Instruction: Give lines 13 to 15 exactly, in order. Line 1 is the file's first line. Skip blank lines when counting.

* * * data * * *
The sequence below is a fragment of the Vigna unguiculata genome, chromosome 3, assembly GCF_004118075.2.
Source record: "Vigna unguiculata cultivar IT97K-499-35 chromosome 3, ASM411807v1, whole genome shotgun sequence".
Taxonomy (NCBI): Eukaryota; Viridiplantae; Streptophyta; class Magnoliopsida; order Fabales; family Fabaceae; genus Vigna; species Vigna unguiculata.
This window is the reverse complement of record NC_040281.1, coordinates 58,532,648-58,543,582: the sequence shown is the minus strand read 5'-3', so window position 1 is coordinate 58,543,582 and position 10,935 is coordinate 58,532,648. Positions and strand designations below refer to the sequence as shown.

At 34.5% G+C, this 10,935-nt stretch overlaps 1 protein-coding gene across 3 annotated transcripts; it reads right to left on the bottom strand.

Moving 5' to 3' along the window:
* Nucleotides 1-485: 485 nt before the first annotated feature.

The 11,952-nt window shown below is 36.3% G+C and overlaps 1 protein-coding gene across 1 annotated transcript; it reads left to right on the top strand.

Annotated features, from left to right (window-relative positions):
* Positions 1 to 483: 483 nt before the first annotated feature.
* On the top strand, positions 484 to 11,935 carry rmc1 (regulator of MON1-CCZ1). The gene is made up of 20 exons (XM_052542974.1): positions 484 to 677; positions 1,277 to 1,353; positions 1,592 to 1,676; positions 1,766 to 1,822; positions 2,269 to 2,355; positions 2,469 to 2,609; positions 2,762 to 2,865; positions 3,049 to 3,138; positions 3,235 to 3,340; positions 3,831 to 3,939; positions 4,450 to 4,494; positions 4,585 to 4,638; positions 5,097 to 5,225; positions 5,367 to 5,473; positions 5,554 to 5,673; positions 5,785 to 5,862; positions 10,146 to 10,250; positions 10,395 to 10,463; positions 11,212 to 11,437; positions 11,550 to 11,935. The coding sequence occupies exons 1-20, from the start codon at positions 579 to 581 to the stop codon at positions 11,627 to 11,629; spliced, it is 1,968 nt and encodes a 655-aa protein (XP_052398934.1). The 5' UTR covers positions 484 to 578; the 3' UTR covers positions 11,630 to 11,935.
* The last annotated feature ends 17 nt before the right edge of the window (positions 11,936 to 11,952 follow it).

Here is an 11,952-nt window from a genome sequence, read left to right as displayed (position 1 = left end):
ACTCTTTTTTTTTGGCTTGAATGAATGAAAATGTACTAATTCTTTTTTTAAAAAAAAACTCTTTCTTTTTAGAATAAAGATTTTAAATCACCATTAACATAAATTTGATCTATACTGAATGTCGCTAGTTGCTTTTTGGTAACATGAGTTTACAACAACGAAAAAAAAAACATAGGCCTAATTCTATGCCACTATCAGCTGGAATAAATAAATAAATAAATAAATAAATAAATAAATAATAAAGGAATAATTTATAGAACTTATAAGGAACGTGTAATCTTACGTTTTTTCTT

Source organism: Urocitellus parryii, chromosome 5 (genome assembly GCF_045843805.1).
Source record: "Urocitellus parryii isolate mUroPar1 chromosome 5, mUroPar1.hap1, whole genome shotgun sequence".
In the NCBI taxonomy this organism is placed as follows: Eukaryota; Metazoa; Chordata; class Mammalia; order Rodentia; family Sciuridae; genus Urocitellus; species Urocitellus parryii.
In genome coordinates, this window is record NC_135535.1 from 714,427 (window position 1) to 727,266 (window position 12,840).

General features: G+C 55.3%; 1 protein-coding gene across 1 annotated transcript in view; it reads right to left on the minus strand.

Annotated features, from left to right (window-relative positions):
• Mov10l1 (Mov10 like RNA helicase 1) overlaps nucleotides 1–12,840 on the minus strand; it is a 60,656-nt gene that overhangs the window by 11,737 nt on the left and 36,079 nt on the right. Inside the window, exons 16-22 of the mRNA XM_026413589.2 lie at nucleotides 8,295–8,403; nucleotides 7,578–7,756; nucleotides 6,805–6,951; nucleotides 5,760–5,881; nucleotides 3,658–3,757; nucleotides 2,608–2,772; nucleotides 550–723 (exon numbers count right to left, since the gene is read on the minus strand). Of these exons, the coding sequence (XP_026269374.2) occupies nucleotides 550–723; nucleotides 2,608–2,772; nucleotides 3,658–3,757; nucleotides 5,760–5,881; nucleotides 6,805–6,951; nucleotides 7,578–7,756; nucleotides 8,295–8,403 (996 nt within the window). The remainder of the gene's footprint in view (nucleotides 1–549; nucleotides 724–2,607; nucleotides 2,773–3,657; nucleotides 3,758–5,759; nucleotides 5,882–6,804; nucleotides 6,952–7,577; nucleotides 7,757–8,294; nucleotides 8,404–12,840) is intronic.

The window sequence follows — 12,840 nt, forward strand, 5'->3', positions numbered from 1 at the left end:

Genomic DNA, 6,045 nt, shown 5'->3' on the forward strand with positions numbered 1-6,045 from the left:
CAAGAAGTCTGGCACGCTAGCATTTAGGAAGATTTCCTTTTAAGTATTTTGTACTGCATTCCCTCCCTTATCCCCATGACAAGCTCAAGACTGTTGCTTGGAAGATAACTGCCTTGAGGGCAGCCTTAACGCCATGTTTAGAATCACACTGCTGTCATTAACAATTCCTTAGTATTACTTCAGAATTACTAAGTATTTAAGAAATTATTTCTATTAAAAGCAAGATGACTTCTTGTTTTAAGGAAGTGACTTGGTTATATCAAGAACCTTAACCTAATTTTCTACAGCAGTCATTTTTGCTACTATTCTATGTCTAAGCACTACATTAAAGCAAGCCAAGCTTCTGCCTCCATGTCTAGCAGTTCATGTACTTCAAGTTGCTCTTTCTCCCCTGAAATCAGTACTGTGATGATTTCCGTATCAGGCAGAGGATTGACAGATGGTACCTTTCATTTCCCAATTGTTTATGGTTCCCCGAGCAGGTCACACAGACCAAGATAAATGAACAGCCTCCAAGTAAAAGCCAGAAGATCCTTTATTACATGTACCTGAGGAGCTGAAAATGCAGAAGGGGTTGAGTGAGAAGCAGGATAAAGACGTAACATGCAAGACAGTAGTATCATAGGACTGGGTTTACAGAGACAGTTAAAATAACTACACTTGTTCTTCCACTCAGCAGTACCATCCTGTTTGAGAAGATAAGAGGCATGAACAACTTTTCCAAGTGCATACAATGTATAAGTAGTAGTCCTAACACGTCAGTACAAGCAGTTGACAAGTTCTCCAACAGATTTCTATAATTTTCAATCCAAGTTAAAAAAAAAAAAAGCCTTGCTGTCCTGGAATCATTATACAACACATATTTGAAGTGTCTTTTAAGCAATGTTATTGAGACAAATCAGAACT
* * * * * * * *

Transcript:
Here is an 11,952-nt window from a genome sequence, read left to right as displayed (position 1 = left end):
ACTCTTTTTTTTTGGCTTGAATGAATGAAAATGTACTAATTCTTTTTTTAAAAAAAAACTCTTTCTTTTTAGAATAAAGATTTTAAATCACCATTAACATAAATTTGATCTATACTGAATGTCGCTAGTTGCTTTTTGGTAACATGAGTTTACAACAACGAAAAAAAAAACATAGGCCTAATTCTATGCCACTATCAGCTGGAATAAATAAATAAATAAATAAATAAATAAATAAATAATAAAGGAATAATTTATAGAACTTATAAGGAACGTGTAATCTTACGTTTTTTCTT

Source organism: Urocitellus parryii, chromosome 5 (genome assembly GCF_045843805.1).